And often it is pursuit of a political ideology or more basic self interest greed that accounts for a large part of these sparse funds.


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  1. weary mother permalink

    Mencap’s attitude is appalling.

    If one is at work as a support worker (or any other kind of work) during the night – away from home in a work location – responsible for vulnerable people – this is work. It should be paid as such. And perhaps should be paid at an enhanced rate.

    Vulnerable people – can die – get sick or become very upset at night. I did waking nights, with adolescents in residential care before my training in SW and I felt like zombie all the next day.

    it is shameful that Mencap believes that their workers can have a normal life far less a night’s sleep at work. The loss to be rewarded in cash should be for not just a night’s work – but for the next day also ?

    Mencap fighting this – reflects very badly on their marketing Brand and their publicly claimed attitudes towards the vulnerable people who raise them vast sums of cash. As a charity they exist only – to champion those rights.

    I wonder if the CEO slices off similar chunks of her salary on the nights she is away from the office on Mencap business ?

    Thought not ?

  2. Genuinely puzzled as to why an organisation committed to the welfare of its learning-disabled clients wouldn’t be in there *supporting* its staff against service commissioners. If these are the skilled, dedicated staff that the CEO (pay rates somewhat above minimum wage) waxes so lyrical about, why isn’t their time worth at least minimum wage?

    There is also the peculiar statement (I went digging into the detail) that if a person on a sleepover shift is woken and has to get up, their hourly rate then kicks in. Cannot for one minute see how that one is supposed to work. Do you get paid for the minutes you are out of bed? For those minutes plus an estimated go-back-to-sleep time? An hour’s pay for each by-the-clock hour that you are awake in? Or your hourly rate for the whole of the disturbed shift? How are hourly-rate claims made, approved and audited, without infringing the privacy of the wakeful clients? What happens if a client starts waking more frequently (that must throw the contract financial planning for a loop nearly as much as this ruling does)? Are staff told it’s up to them to persuade clients not to wake? Are clients told that if they wake, they must not disturb the worker more than x times per month? None of it makes any sense.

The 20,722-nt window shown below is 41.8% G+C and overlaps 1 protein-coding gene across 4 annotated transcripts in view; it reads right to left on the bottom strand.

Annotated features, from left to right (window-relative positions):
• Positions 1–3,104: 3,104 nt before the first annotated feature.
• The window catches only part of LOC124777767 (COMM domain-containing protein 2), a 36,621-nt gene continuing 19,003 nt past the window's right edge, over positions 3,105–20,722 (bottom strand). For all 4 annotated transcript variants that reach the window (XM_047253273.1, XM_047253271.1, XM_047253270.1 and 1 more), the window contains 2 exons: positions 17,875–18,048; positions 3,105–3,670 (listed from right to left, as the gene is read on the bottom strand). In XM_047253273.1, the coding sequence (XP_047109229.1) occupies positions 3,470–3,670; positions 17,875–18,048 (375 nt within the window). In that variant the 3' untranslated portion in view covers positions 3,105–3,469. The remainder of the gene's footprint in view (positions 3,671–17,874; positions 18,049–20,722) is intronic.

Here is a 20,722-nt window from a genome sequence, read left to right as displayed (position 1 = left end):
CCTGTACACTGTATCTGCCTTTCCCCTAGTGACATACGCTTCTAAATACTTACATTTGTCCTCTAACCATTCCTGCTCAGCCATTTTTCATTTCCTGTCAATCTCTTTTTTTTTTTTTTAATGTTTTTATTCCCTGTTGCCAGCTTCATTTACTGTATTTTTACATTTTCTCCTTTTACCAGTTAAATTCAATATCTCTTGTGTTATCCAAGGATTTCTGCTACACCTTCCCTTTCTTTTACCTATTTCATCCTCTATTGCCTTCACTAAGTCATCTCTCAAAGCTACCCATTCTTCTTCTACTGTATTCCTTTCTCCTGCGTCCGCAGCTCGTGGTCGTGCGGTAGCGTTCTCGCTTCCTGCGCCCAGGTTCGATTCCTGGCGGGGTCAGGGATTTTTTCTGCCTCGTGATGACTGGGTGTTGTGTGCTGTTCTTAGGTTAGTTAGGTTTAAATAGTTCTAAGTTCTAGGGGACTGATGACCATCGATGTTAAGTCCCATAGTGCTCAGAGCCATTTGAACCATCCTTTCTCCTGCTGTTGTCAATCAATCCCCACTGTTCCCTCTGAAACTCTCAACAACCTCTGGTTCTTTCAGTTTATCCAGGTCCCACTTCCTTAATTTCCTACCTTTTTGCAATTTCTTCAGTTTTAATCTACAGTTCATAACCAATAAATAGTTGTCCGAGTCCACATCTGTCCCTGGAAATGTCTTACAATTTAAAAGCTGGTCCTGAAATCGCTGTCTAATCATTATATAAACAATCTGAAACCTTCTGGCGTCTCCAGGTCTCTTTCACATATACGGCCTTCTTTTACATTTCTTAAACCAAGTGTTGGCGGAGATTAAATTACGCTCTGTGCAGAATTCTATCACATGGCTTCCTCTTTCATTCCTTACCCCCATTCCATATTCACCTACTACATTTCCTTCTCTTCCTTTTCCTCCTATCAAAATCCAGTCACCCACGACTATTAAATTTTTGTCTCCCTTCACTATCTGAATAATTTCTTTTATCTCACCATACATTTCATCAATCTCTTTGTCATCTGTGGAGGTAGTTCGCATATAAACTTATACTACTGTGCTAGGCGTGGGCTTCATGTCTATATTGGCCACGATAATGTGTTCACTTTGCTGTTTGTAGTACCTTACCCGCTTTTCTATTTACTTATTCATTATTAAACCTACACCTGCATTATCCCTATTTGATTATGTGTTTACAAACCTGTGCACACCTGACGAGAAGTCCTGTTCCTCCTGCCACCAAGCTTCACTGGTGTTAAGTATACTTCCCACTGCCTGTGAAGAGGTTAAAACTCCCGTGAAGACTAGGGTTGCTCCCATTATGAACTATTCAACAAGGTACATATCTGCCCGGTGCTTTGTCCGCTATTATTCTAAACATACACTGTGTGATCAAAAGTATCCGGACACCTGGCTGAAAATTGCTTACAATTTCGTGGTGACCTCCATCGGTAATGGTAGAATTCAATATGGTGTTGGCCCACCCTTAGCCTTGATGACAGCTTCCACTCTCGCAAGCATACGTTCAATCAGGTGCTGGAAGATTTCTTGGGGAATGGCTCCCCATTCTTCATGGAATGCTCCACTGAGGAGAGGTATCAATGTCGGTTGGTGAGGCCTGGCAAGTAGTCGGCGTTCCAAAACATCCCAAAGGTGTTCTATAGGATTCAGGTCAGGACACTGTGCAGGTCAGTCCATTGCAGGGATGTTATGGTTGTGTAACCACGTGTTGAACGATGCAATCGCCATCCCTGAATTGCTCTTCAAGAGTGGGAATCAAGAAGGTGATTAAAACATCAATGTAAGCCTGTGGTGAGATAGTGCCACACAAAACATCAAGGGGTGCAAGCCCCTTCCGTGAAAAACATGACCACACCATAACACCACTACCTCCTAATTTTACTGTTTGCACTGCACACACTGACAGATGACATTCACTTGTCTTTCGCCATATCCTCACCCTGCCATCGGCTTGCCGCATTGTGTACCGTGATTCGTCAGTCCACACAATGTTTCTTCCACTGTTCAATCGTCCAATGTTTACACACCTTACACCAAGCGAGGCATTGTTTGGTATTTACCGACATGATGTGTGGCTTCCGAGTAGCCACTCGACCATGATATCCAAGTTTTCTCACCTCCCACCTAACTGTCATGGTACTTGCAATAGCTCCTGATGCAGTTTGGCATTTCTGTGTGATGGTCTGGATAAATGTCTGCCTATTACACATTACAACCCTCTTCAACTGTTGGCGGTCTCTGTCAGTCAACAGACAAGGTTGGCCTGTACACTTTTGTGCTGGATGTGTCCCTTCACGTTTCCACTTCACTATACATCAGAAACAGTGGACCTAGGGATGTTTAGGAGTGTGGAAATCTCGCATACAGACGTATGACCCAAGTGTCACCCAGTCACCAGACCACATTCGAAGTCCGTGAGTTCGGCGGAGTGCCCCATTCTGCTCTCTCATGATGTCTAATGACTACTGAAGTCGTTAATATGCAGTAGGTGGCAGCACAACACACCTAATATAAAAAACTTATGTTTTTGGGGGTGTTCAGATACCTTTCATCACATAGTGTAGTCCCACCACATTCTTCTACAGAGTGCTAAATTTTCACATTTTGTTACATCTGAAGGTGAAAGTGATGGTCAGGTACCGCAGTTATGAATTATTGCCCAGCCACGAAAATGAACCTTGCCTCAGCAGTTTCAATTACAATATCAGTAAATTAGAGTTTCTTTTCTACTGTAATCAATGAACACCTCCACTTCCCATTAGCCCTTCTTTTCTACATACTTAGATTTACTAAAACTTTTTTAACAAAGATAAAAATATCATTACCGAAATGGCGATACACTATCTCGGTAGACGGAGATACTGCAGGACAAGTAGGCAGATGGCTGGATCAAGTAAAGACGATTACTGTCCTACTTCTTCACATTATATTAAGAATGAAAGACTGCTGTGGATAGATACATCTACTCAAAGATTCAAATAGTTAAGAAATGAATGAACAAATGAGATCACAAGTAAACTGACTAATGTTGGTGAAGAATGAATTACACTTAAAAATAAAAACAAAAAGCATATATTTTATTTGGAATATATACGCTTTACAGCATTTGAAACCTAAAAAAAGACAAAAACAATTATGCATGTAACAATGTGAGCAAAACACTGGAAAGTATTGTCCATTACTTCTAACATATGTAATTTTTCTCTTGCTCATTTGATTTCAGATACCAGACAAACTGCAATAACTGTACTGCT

Incidentally, the European Working Time Directive, which governs this stuff, came into force in the UK in *1998*. There’s a European case in 2002 called the SiMAP case, which says that doctors who are available on-call at their workplace are working even when they are asleep. It’s a reasonable assumption that the principle should apply to other workers in required-to-sleep-at-work situations. Even more pertinently, there’s a 2003 case called Davies et al v LB Harrow, which said that being required to be on-call at one’s place of work, meant one was working for all those on-call hours whether one was awake or not. The workers in question were wardens at a residential complex. It’s not like all these support-commissioning and support-providing organisations, and their Government paymasters, haven’t had a lot more than 6 years of warnings that sleepover work, is work, full stop.

  3. Yes, organisations such as Mencap should reveal what they’re paid by commissioners, so we get the whole picture. Contracts must be more transparent in any financial argument to see how much the provider really will suffer.
    Commissioners pay well so service users should have a good life with good quality staff, so let’s see if that happens.

    My son’s sleep-in sleeps all night 99% of the time compared with the wake-in, but elsewhere other sleep-ins probably get up several times. Wake-ins will feel short changed, if they do night work only.

  4. weary mother permalink

    I read somewhere that Mencap…had one hundred and ninety millions plus, in donations 2015/16…is this true ?.

    And Mencap are paying HOW MUCH for a sleep in night ?

    Increasing this to living wage will drive – the learning disabled people Mencap are set up to champion…into institutional care.

    Surely this cant be true ?